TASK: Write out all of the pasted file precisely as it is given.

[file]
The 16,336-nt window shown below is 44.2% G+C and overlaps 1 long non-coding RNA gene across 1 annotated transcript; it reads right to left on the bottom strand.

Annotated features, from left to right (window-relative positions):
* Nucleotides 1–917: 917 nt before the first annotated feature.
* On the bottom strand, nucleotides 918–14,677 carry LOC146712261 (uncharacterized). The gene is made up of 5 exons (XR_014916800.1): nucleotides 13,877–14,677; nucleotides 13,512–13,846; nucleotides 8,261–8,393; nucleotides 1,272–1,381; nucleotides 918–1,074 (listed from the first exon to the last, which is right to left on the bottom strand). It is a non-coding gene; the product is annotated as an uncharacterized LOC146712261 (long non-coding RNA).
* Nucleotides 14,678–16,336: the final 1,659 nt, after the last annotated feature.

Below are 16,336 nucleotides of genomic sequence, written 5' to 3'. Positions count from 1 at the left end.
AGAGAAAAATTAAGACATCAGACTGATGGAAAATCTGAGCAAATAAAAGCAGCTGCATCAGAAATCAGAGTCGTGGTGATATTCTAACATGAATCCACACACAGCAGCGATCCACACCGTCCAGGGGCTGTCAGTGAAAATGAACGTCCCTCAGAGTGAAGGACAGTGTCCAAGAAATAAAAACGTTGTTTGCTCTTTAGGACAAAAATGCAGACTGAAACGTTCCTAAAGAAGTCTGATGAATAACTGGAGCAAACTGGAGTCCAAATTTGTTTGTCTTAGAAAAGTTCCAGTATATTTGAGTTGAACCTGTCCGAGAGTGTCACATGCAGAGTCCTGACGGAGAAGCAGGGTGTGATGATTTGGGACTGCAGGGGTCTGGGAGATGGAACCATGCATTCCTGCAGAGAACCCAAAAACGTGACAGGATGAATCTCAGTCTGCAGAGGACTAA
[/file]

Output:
The 16,336-nt window shown below is 44.2% G+C and overlaps 1 long non-coding RNA gene across 1 annotated transcript; it reads right to left on the bottom strand.

Annotated features, from left to right (window-relative positions):
* Nucleotides 1–917: 917 nt before the first annotated feature.
* On the bottom strand, nucleotides 918–14,677 carry LOC146712261 (uncharacterized). The gene is made up of 5 exons (XR_014916800.1): nucleotides 13,877–14,677; nucleotides 13,512–13,846; nucleotides 8,261–8,393; nucleotides 1,272–1,381; nucleotides 918–1,074 (listed from the first exon to the last, which is right to left on the bottom strand). It is a non-coding gene; the product is annotated as an uncharacterized LOC146712261 (long non-coding RNA).
* Nucleotides 14,678–16,336: the final 1,659 nt, after the last annotated feature.

Below are 16,336 nucleotides of genomic sequence, written 5' to 3'. Positions count from 1 at the left end.
AGAGAAAAATTAAGACATCAGACTGATGGAAAATCTGAGCAAATAAAAGCAGCTGCATCAGAAATCAGAGTCGTGGTGATATTCTAACATGAATCCACACACAGCAGCGATCCACACCGTCCAGGGGCTGTCAGTGAAAATGAACGTCCCTCAGAGTGAAGGACAGTGTCCAAGAAATAAAAACGTTGTTTGCTCTTTAGGACAAAAATGCAGACTGAAACGTTCCTAAAGAAGTCTGATGAATAACTGGAGCAAACTGGAGTCCAAATTTGTTTGTCTTAGAAAAGTTCCAGTATATTTGAGTTGAACCTGTCCGAGAGTGTCACATGCAGAGTCCTGACGGAGAAGCAGGGTGTGATGATTTGGGACTGCAGGGGTCTGGGAGATGGAACCATGCATTCCTGCAGAGAACCCAAAAACGTGACAGGATGAATCTCAGTCTGCAGAGGACTAA